Alaska State Troopers used an armored tactical response vehicle Wednesday night to persuade a Homer man to surrender after troopers said he fired a .44-caliber handgun when troopers announced themselves outside his house on Char Court.
Timothy A. Magee, 39, was arraigned Thursday on two counts of third-degree assault, a felony, for causing fear of injury to Wildlife Trooper Trent Chwialkowski and Trooper David Chaffin. He also was charged with fourth-degree misconduct involving weapons for allegedly being drunk while shooting a weapon.
The Special Emergency Response Team responded to the scene with a BearCat armored tactical vehicle, one of three $280,000 trucks purchased last March. This was the first use of a BearCat on the Kenai Peninsula.
No weapons were fired by troopers and no one was hurt in the incident, including a woman at the home at the time, said Lt. Dane Gilmore, deputy commander for E Detachment.
“By being able to use this piece of equipment, we were able to resolve the situation with no use of force by the responding troopers. That’s the goal,” Gilmore said.
At 7:06 p.m. June 19, troopers went to the neighborhood on the Cook Inlet side of the Sterling Highway opposite Diamond Ridge Road after neighbors reported hearing what sounded like an argument and gunshots.
Chaffin and Chwialkowski approached a home on Char Court and identified themselves. A man replied from an area near the next home down the road about 200 feet away, saying “Come on down here and show me what you’ve got,” Chaffin wrote in a criminal complaint filed at the Homer Courthouse. Chaffin wrote that the man sounded irate and drunk. The man shouted “I’ll blow your —ing head off” and said something about a .44, Chaffin wrote. A few minutes later, troopers heard several large-caliber gunshots coming from the area where they had heard the man.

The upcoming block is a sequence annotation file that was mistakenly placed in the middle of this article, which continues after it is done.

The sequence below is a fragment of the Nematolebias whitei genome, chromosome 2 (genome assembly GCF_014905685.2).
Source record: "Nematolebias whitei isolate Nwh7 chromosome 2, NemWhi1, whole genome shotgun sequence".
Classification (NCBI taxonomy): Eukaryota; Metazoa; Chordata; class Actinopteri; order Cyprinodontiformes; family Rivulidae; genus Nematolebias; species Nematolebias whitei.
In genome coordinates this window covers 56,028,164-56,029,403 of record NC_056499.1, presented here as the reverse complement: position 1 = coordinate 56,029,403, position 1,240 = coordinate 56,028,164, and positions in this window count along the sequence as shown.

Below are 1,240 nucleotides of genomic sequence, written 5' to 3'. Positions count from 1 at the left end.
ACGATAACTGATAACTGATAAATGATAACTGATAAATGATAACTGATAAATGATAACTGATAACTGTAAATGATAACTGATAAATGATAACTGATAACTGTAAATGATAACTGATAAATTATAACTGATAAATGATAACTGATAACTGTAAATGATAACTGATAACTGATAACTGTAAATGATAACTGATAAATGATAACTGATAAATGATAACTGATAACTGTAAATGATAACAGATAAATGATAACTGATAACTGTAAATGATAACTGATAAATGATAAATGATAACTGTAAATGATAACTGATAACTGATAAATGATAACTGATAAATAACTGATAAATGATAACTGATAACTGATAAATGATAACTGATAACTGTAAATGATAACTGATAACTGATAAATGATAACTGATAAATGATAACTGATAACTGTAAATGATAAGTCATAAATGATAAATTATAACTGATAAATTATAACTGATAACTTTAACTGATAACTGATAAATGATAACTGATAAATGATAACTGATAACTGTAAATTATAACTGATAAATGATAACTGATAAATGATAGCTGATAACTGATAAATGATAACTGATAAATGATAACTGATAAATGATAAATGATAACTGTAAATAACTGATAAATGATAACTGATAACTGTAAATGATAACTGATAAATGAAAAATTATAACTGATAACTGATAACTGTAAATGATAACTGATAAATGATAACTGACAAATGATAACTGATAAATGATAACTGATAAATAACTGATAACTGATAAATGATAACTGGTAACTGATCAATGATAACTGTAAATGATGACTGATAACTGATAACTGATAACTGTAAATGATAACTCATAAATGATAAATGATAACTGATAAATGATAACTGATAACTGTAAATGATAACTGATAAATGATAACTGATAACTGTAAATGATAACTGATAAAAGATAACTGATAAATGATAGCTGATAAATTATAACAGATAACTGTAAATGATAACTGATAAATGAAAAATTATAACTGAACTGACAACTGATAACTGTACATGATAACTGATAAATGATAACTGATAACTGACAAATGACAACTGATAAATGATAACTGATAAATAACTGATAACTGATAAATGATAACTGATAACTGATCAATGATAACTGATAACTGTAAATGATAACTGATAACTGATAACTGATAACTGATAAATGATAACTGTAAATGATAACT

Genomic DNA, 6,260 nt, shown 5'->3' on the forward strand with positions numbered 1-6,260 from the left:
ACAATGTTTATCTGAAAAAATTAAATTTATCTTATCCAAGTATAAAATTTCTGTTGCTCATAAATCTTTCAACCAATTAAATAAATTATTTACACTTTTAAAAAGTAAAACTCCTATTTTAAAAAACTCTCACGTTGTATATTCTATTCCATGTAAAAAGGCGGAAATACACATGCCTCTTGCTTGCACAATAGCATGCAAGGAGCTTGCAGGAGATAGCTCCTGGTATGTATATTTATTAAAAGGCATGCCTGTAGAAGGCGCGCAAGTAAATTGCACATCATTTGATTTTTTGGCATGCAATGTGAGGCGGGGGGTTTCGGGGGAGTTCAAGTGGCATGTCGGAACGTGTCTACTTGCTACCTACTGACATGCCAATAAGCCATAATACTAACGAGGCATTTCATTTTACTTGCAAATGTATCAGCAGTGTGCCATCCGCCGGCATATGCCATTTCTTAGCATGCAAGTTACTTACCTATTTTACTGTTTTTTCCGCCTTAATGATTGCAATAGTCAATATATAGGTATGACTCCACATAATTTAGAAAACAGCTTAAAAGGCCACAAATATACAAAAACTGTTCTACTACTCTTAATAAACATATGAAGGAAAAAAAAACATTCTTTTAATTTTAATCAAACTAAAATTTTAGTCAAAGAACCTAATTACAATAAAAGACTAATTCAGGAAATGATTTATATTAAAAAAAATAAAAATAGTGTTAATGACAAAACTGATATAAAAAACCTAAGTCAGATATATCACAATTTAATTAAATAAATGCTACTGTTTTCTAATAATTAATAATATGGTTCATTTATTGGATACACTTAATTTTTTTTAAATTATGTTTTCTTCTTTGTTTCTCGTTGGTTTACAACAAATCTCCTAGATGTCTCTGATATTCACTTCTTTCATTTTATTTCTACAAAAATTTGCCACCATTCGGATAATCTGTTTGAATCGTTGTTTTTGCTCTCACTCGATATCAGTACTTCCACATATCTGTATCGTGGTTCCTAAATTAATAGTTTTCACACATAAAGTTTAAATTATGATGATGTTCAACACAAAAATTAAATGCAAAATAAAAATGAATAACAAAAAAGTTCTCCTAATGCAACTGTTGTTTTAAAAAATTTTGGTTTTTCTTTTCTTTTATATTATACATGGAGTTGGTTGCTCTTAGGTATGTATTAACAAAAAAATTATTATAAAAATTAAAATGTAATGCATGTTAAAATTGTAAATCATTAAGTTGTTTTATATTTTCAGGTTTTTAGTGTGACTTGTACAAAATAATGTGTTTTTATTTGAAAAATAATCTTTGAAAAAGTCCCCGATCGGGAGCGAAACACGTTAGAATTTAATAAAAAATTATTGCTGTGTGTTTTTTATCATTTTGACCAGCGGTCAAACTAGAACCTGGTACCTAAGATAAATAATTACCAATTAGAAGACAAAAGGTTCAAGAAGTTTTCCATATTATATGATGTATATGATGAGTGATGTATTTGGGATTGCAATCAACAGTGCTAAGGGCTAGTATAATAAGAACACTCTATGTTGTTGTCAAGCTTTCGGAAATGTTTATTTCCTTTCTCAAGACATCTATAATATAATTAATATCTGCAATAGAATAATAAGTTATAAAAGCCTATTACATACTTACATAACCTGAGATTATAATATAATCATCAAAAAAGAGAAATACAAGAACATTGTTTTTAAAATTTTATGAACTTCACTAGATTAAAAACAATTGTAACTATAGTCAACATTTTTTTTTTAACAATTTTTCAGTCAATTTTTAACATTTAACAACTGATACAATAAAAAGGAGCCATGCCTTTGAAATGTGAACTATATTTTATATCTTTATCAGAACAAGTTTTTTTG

Troopers called the SERT officers about 8:15 p.m., and the team arrived with the BearCat about an hour later, Gilmore said. More shots were fired before the armored truck arrived, but gunfire stopped after that, Gilmore said. A crisis negotiation officer contacted the suspect by telephone, and he identified himself as Magee.
The BearCat has a public address system, but no mounted weapons, Gilmore said. There are gun ports in the armored truck. Weighing 20,000 pounds and mounted on a Ford 550 truck chassis, the BearCat also has a ram plate on the front and can push down doors and move cars or other obstacles.
“The idea was to make it clear we are the police, we’ve got this thing,” Gilmore said of the BearCat. “The idea with the presence of the vehicle is they can offer surrender.”
Neighbors got away to safety and weren’t endangered by the shooting, Gilmore said. No one was threatened on the Diamond Creek trail to the south, a gravel road and hiking trail that leads to the beach at Diamond Creek.
Chaffin wrote that after Magee surrendered, he interviewed him. Magee was visibly intoxicated, Chaffin said, and admitted drinking. A preliminary breath test showed a breath-alcohol level of .289, Chaffin said, more than three times the legal limit for driving under the influence. Magee said he did not know troopers were there, Chaffin wrote in the criminal complaint.
Magee was arraigned at the Homer Courthouse on Thursday before Judge Margaret Murphy. He pleaded not guilty and was released on $2,500 cash-only bail, ordered not to leave Alaska, not to use or possess firearms, and not to contact the troopers involved.
Michael Armstrong can be reached at firstname.lastname@example.org.